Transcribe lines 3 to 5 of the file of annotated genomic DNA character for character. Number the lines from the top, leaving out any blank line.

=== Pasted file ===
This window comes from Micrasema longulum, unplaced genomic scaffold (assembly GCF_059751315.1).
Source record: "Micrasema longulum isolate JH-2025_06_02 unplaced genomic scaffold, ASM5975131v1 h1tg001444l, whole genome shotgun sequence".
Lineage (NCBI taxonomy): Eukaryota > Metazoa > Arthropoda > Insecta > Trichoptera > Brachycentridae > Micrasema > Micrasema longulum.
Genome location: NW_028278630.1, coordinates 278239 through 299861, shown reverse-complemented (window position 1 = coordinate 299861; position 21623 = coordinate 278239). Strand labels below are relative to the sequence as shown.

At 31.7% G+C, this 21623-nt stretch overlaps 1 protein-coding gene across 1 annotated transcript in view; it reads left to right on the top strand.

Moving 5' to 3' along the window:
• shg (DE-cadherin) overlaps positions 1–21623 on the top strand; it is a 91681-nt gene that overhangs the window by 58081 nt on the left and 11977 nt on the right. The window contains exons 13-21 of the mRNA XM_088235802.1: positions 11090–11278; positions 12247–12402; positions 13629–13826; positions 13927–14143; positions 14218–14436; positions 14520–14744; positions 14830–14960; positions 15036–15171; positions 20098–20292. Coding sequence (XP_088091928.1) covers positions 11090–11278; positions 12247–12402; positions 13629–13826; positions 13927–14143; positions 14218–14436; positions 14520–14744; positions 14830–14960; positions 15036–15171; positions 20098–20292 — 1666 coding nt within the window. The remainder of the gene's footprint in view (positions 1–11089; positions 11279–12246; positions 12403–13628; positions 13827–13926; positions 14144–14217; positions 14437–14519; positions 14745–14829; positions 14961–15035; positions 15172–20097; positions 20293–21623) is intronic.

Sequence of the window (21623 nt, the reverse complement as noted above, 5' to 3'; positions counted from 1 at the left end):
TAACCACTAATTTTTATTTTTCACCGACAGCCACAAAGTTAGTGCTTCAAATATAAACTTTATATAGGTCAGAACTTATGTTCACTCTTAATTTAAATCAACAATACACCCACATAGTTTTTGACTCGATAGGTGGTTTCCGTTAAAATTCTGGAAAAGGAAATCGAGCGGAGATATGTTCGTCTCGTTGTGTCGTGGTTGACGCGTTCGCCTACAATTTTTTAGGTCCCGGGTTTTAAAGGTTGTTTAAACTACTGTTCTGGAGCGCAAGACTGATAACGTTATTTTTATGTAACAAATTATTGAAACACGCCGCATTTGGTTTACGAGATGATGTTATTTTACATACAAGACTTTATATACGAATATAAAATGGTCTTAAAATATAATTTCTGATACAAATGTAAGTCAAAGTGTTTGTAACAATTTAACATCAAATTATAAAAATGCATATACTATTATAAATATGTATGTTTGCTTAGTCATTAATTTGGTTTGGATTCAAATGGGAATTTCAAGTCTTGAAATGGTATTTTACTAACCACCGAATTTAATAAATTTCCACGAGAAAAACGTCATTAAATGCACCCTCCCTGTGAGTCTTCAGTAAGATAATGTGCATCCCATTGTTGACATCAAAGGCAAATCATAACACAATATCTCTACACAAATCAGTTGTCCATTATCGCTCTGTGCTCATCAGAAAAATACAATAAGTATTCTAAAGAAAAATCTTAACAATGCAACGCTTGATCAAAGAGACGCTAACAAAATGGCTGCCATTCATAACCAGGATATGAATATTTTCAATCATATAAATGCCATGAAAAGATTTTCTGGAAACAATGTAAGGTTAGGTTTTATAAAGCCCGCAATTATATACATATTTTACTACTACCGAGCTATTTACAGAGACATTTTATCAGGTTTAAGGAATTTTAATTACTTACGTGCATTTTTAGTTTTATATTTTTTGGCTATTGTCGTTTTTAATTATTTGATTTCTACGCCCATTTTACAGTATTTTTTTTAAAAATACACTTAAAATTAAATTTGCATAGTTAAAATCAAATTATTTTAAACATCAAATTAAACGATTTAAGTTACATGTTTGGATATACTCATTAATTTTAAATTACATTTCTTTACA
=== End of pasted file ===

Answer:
Lineage (NCBI taxonomy): Eukaryota > Metazoa > Arthropoda > Insecta > Trichoptera > Brachycentridae > Micrasema > Micrasema longulum.
Genome location: NW_028278630.1, coordinates 278239 through 299861, shown reverse-complemented (window position 1 = coordinate 299861; position 21623 = coordinate 278239). Strand labels below are relative to the sequence as shown.

At 31.7% G+C, this 21623-nt stretch overlaps 1 protein-coding gene across 1 annotated transcript in view; it reads left to right on the top strand.